Thursday, May 6, 2010

Pure Imagination

© Andrea Canter

Only two nights apart, some of the finest in spontaneous improvisation took place in two of the smallest, but maybe most appropriate, music spaces in the Twin Cities. With one common denominator (drummer Phil Hey), the two ensembles proved that “free jazz” is alive and well, and that it’s far more than rhythmic noise.

5/1, Lease/Moriarty Quartet. Saturday night was the last installment of the “Tonight at Noon” season at Studio Z in St. Paul’s Lowertown, a series of modern improvisation hosted by jazz and life partners Ellen Lease and Pat Moriarty. The piano/sax couple have long led the Lease/Moriarty Quintet, and for the past six months or so, have brought guest musicians to join them in some freewheeling creations. This weekend, the musical chefs included bassist Adam Linz and drummer Phil Hey, no strangers to spontaneous improvisation and composition. Linz plays most visibly with Fat Kid Wednesdays, locally, in New York and abroad, and lends his top-to-bottom explorations of the upright bass to a variety of settings, from solo to large chamber groups. Hey, in addition to his own quartet, mans the trapset for the Out to Lunch Quintet, going beyond Dolphy, and released a duo recording of improvisations with trumpeter and former local hero, Kelly Rossum.

With no planning, no pre-conceived ideas, this was akin to watching musicians create in a transparent skin, looking into the heart and brain to watch as well as listen to synapses forming and firing, ideas passing from one to another and back again. The one horn (Pat’s alto sax) was the only instrument to be used in a traditional manner—piano, bass and drums were each subjected to a variety of percussive experiments—from the scrapes of sticks and pounding of palms on the drums to the batting of the bow against the top of the bass and across strings below the bridge to Ellen’s transforming the inner strings of the piano into a quasi-vibraphone, using small mallets to elicit hollow twangs. Where was the video camera? And it’s not that Pat blew mainstream tones from the sax, to the contrary. Sometimes it was like a train whistle, a bird, a flock of birds, a chorus of trains. When focused on the keyboard itself, Ellen pummeled with her fists one minute and suggested Crispell-like ice crystals the next.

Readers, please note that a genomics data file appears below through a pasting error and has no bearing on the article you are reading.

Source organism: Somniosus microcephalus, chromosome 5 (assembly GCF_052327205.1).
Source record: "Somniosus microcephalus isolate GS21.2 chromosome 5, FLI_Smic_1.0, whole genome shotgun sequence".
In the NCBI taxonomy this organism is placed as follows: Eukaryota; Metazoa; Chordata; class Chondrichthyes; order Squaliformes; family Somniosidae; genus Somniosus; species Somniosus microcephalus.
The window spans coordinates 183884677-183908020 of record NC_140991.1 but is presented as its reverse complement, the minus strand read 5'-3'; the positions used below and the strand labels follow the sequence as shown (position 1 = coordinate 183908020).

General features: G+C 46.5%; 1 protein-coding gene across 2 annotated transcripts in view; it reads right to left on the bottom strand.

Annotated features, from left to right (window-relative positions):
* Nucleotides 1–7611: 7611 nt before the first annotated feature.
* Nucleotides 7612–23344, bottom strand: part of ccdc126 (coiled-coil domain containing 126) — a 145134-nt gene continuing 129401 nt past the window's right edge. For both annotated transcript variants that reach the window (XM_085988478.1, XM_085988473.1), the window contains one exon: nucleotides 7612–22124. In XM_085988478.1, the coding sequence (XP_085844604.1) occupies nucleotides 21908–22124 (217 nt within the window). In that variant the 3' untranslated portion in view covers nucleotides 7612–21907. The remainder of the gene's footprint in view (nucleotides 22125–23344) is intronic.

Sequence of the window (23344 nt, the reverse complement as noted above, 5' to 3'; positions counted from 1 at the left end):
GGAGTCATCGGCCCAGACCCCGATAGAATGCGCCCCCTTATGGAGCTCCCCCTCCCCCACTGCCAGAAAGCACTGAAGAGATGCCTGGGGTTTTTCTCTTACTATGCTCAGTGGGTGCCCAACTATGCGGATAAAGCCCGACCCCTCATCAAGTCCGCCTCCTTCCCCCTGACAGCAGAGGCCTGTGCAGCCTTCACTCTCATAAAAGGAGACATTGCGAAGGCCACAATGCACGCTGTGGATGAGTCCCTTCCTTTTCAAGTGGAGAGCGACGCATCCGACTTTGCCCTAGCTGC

Each voice had its say in its time, invisibly signaling another voice to step in and redirect the music. As in the old Twilight Zone serial, we were transported beyond the normal range of sight and sound to another dimension. It was haunting, often beautifully melodic and dangerously thought-provoking. It was a perfect storm of improvisation.

5/3, Rossum & Hey. Speaking of Kelly Rossum, he was back in Minnesota, performing Friday and Sunday with the jazz bands at St. Olaf. He had just enough time to come down to the Clown Lounge below the Turf Club in St. Paul’s Midway neighborhood to combust with Hey for one late-night set, reprising their recording, Conflict, released last summer. “Conflict” refers to the tension between trumpet and drums, a yin and yang, push and pull among two mortal friends. The pair dueled over three segments for about 45 minutes, pausing briefly between skirmishes to reload. The resulting music featured simultaneous plots as well as intense soloing: Rossum in full command of his horn’s many hidden voices, those that sing, those that squeal, those that whine with snakey elegance only to rehydrate as rusty hinges creaking in the dark; Hey covering every surface of the trapset with sticks, mallets and bare hands, from barely audible hints of power to full-blown explosions that make you dive for cover. I only recognized snatches of “Pure Imagination” and suspect the rest also originated in the material on Conflict, but no matter, the set in full was pure imagination.

Photos (top to bottom), Ellen Lease and Pat Moriarty joined with Adam Linz and Phil Hey at Studio Z; Kelly Rossum and Phil Hey in "conflict" at the Clown Lounge. (Photos by Andrea Canter)